Historically, the name “Persian Gulf” is undisputed. The Greek geographer and astronomer Ptolemy referencing in his writings the “Aquarius Persico.” The Romans referred to the "Mare Persicum." The Arabs historically call the body of water, "Bahr al-Farsia." The legal precedent of this nomenclature is also indisputable, with both the United Nations and the United States Board of Geographic Names confirming the sole legitimacy of the term “Persian Gulf.” Agreement on this matter has also been codified by the signatures of all six bordering Arab countries on United Nations directives declaring this body of water to be the Persian Gulf.

But in the past century, and particularly at times of escalating tensions, there have been efforts to exploit the name of the Persian Gulf as a political tool to foment ethnic division. From colonial interests to Arab interests to Iranian interests, the opening of debate regarding the name of the Persian Gulf has been a recent phenomenon that has been exploited for political gain by all sides. Google should not enable these politicized efforts.

In the 1930s, British adviser to Bahrain Sir Charles Belgrave proposed to rename the Persian Gulf, “Arabian Gulf,” a proposal that was rejected by the British Colonial and Foreign offices. Two decades later, the Anglo-Iranian Oil Company resurrected the term during its dispute with Mohammad Mossadegh, the Iranian Prime Minister whose battle with British oil interests would end in a U.S.-sponsored coup d'état that continues to haunt U.S.-Iran relations. In the 1960s, the title “Arabian Gulf” became central to propaganda efforts during the Pan-Arabism era aimed at exploiting ethnic divisions in the region to unite Arabs against non-Arabs, namely Iranians and Israelis. The term was later employed by Saddam Hussein to justify his aims at territorial expansion. Osama Bin Laden even adopted the phrase in an attempt to rally Arab populations by emphasizing ethnic rivalries in the Middle East.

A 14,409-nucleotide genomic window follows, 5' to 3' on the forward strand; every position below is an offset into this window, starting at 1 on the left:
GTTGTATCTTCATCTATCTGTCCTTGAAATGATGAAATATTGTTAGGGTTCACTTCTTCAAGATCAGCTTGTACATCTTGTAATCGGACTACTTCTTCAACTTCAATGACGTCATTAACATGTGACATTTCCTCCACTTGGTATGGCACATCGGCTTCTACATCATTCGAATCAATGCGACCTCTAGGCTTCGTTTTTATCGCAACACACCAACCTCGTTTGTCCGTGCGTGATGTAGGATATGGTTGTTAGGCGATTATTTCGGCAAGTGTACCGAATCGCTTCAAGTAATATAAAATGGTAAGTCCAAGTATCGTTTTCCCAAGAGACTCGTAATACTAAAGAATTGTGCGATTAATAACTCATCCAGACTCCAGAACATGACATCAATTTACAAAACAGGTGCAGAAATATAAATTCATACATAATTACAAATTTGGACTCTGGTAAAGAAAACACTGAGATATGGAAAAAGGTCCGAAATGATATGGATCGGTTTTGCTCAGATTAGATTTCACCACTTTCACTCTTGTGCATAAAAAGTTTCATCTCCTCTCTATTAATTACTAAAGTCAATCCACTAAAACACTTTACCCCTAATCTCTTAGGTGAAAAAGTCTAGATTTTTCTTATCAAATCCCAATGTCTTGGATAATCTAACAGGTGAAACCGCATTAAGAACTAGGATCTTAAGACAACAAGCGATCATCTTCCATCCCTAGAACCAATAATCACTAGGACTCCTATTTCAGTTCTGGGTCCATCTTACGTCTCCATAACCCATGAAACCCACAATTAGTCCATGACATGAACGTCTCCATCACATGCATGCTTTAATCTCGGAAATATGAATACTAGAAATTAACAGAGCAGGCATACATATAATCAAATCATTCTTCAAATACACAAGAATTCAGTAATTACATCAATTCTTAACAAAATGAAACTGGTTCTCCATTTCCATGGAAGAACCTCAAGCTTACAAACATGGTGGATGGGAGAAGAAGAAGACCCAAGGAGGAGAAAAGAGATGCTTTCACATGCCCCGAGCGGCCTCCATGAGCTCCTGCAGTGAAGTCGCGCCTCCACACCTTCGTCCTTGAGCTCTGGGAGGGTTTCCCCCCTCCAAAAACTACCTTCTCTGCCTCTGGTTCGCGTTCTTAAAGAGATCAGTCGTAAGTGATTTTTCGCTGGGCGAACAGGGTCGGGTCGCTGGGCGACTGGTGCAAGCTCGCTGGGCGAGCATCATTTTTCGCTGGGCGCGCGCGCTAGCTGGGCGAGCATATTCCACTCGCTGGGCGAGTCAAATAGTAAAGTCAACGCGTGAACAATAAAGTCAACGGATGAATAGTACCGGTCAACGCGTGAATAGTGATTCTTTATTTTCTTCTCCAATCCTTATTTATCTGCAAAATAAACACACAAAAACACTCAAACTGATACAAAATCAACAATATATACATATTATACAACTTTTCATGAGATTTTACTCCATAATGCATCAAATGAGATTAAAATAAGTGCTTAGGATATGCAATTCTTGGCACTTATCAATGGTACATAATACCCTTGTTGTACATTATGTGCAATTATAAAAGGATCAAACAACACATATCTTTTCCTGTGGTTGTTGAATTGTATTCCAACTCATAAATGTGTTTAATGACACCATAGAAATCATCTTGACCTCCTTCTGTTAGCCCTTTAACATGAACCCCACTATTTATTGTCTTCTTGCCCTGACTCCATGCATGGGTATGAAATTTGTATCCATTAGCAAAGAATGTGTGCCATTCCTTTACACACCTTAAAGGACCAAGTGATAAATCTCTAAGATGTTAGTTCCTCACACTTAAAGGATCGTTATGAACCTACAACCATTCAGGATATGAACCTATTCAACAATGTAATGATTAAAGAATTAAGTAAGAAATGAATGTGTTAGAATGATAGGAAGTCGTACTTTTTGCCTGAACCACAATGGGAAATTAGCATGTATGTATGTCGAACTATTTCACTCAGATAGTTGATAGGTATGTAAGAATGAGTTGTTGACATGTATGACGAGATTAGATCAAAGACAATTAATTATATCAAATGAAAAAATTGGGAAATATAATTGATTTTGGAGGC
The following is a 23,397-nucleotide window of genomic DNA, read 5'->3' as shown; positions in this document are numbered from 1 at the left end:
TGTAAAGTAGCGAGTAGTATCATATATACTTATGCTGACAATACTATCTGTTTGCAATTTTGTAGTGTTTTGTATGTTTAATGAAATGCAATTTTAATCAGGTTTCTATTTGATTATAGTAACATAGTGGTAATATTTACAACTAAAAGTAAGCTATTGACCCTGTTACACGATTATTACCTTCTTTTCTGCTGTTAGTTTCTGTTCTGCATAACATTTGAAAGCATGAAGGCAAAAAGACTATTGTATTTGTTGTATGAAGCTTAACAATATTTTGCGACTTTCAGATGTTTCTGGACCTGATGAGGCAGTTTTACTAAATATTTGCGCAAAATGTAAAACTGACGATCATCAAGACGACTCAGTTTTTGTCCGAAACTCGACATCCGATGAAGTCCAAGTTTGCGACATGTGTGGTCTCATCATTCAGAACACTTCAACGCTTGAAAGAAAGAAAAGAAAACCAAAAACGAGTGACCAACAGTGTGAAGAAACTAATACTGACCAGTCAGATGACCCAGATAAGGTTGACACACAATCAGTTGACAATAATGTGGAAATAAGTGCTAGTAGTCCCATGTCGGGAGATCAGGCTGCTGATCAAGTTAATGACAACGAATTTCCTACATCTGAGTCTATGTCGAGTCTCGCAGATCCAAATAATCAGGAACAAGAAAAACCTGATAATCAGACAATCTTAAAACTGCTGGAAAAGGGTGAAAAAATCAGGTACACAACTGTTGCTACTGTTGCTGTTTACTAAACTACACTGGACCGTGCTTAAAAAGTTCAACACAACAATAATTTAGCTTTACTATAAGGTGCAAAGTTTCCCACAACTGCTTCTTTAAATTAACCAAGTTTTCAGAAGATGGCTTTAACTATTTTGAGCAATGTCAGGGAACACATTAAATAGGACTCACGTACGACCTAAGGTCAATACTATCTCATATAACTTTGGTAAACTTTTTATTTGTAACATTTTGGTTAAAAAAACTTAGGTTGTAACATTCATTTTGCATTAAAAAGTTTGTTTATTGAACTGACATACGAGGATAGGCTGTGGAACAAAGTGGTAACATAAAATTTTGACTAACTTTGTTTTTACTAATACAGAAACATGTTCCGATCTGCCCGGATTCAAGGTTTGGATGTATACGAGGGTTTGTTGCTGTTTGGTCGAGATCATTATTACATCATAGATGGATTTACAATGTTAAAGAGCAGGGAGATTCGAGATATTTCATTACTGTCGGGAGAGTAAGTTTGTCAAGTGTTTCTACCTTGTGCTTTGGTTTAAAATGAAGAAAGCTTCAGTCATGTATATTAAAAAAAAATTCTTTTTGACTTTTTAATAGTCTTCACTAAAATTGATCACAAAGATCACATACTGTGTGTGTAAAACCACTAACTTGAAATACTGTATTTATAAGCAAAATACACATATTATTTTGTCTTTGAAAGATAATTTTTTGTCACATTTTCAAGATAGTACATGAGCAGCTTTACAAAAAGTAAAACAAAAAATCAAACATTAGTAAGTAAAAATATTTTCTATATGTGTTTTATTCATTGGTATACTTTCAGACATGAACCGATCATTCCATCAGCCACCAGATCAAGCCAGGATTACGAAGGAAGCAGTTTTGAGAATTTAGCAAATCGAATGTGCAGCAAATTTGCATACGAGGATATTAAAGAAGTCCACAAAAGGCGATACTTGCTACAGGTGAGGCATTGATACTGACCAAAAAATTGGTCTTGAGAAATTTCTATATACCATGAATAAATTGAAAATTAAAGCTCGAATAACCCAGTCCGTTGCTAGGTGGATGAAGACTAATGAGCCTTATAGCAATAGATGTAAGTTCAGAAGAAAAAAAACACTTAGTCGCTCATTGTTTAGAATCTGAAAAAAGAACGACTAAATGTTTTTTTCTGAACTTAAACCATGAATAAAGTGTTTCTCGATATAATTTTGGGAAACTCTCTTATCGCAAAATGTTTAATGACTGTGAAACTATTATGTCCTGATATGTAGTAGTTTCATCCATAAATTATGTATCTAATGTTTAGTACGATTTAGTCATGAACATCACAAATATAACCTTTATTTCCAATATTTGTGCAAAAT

We have serious concerns that Google is now playing into these efforts of geographic politicization. Unfortunately, this is not the first time Google has stirred controversy on this topic. In 2008, Google Earth began including the term “Arabian Gulf” in addition to Persian Gulf as the name for the body of water. NIAC and others called on you then to stop using this ethnically divisive propaganda term, but to no avail. Instead of following the example of organizations like the National Geographic Society, which in 2004 used term “Arabian Gulf” in its maps but recognized the error and corrected it, Google has apparently decided to allow its informational products to become politicized.

Google should rectify this situation and immediately include the proper name for the Persian Gulf in Google Maps and all of its informational products. The exclusion of the title of the Persian Gulf diminishes your applications as informational tools, and raises questions about the integrity and accuracy of information provided by Google.

We strongly urge you to stay true to Google’s mission – “to organize the world’s information and make it universally accessible and useful” – without distorting or politicizing that information. We look forward to an explanation from you regarding the recent removal of the Persian Gulf name from Google Maps and call on you to immediately correct this mistake.

Sincerely,